Even as observers debate the impact of the decision on Uttar Pradesh polls, a few months away, Mr. Modi credited the role of the State in his fight against corruption by helping his party win a full majority at the Centre in 2014. “It is the power of your vote that the poor is sleeping peacefully and the rich is running around the bazaar to buy sleeping pills.”
While targeting his opponents for criticising the demonetisation, Mr. Modi wondered why they were so worried by it. Meanwhile, on the ground, the BJP has been propagating that the BSP and the SP will be worst hit by a fund crunch due to the scrapping of notes.
Mr. Modi took a veiled dig at BSP chief Mayawati, who has condemned the demonetisation as an “undeclared financial emergency,” raking up the “garland of notes” she received in the past on her birthday.
Modi’s poser to Congress
In a departure from his teary-eyed address in Goa, an aggressive PM mocked the Congress for asking under which law he had scrapped the notes, while reminding them of their decision to do away with the 25 paise.
“What law did you apply then? Who did you ask? It’s another matter you cannot think beyond the 25 paise. You did something of your stature, we did something of ours,” Mr. Modi said.
As he raised the pitch, the PM dared “all leaders misleading the people in the name of honesty” to show guts and publicly declare “if notes of Rs 500 and Rs 1000, corruption, black money and dishonesty should continue?”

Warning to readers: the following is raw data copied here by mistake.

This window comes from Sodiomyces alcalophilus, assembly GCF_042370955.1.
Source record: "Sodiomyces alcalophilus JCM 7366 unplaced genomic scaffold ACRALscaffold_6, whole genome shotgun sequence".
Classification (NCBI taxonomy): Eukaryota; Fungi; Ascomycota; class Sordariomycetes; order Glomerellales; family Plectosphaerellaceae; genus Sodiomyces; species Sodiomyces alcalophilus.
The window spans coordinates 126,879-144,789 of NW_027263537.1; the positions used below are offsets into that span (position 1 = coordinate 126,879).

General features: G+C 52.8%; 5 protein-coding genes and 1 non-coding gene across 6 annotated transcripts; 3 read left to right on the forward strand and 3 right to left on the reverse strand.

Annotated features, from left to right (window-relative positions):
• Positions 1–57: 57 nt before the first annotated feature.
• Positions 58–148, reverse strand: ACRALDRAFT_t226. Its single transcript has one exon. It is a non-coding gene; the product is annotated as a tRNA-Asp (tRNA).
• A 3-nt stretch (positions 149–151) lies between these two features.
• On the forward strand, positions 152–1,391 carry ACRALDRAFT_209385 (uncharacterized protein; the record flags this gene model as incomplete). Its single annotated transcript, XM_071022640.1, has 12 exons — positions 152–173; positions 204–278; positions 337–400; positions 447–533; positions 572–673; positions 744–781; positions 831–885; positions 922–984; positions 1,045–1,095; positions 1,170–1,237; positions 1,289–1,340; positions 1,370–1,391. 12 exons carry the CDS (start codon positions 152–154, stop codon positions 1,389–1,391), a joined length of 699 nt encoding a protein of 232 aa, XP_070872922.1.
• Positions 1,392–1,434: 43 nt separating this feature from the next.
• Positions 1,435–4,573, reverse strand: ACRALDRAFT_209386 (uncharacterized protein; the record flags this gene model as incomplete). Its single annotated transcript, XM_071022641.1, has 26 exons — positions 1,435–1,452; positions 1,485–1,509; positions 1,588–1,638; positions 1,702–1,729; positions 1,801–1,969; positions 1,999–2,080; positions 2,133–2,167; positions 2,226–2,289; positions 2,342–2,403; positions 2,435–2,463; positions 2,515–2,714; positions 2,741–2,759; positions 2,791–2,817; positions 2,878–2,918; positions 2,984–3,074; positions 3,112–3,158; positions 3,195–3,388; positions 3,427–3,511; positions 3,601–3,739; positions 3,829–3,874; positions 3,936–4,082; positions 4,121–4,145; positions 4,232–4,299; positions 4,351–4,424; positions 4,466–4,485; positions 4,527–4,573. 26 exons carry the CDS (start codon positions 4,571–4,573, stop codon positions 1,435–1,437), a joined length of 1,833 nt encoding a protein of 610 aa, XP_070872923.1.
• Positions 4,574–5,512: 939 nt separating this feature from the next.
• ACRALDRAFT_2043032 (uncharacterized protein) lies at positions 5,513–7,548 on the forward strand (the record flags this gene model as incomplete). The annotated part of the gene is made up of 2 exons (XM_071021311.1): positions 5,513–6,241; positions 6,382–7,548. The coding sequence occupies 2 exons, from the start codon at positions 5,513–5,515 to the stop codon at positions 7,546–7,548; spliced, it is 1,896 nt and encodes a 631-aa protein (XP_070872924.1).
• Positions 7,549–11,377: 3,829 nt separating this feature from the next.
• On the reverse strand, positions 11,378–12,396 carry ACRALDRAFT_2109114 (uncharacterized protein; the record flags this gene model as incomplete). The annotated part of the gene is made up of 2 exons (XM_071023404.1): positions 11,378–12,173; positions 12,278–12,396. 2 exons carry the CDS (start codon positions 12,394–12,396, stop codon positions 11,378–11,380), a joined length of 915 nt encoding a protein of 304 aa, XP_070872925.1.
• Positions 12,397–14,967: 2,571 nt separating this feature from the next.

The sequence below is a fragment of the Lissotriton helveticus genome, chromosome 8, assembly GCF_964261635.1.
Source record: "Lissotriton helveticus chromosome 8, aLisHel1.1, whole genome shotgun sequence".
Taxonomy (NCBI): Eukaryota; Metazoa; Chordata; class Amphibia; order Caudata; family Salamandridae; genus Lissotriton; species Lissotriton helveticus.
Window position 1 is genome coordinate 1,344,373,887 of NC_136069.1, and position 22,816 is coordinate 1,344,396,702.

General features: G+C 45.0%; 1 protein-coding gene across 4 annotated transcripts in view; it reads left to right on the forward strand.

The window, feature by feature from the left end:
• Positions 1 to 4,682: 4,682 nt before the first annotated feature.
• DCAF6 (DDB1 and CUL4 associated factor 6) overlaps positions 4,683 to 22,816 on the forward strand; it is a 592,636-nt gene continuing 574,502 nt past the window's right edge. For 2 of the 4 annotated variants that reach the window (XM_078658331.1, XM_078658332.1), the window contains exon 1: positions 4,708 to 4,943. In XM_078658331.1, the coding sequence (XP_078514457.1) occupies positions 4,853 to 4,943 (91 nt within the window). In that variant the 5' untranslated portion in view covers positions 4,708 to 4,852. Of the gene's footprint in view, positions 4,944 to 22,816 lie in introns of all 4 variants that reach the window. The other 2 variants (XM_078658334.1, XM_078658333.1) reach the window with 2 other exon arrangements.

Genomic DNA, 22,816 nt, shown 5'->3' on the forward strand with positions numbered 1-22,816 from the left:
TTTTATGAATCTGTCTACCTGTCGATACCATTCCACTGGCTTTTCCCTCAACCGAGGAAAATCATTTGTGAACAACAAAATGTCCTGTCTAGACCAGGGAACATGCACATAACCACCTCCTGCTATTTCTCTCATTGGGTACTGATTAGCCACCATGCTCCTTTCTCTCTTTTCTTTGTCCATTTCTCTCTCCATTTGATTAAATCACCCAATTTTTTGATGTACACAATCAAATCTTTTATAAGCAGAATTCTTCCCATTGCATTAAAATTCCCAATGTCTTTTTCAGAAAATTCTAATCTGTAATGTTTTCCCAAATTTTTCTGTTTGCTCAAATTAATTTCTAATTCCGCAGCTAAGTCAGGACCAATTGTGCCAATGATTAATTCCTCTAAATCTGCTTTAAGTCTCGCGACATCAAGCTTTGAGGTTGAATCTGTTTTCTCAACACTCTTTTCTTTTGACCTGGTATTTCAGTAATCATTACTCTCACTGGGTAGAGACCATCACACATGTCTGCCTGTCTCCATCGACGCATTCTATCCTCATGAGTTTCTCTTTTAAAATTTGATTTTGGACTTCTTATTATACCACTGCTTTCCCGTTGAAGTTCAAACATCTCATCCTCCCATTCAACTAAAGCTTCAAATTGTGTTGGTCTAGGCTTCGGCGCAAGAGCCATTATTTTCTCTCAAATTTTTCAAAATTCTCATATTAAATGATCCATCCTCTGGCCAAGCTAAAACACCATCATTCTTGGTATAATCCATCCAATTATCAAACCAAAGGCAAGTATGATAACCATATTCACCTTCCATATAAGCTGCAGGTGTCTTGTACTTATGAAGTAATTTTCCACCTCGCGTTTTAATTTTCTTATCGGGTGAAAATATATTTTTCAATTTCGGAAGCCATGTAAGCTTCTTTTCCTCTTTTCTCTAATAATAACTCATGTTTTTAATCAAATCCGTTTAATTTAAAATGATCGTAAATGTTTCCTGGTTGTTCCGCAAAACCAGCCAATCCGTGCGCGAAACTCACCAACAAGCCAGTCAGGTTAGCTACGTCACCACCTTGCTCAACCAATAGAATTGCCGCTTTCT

Further reaching out the sensibility of the poor, Mr. Modi claimed he apprehended a threat to himself, as he his act had hurt the interests of the powerful. “I know what I will have to face because those whose coffers are full are powerful. They can buy governments and even bring them down. They can destroy fates of the best of us. But tell me, shall I be frightened of such people, and leave the path of honesty?”
Amid reports of fake currency notes found floating in the Ganga at various locations in the State, Mr. Modi attacked those hoarding money, saying, “You sinners! Your sins will not be washed away by immersing notes in the Ganga.”
While accusing Pakistan of supplying fake currency to support Naxalism and terrorism in India, he asked, “Should we allow the enemies to make their move? I ask the leaders, in the fight against terrorism and Naxalism, should we not terminate fake currency?”
Mr. Modi recalled the promise he made to the people during the Lok Sabha elections that he would fight corruption, saying his step was only an attempt to fulfill it. “Should I not do what you asked me to do, end corruption? Am I not doing your work if I scrap notes of Rs 500 and Rs 1000? When the villagers are ready to face such hardships, it shows there is no place for the dishonest in India.”
Mr. Modi also accused his opponents of instigating household women through “rumours that he had taken away all their savings for their daughter’s marriages.” He assured them they would not be bothered by the IT department. “My mothers and sisters, till your brother [Modi], is alive, you must be assured that no government officer will be put an eye on your hard-saved money.”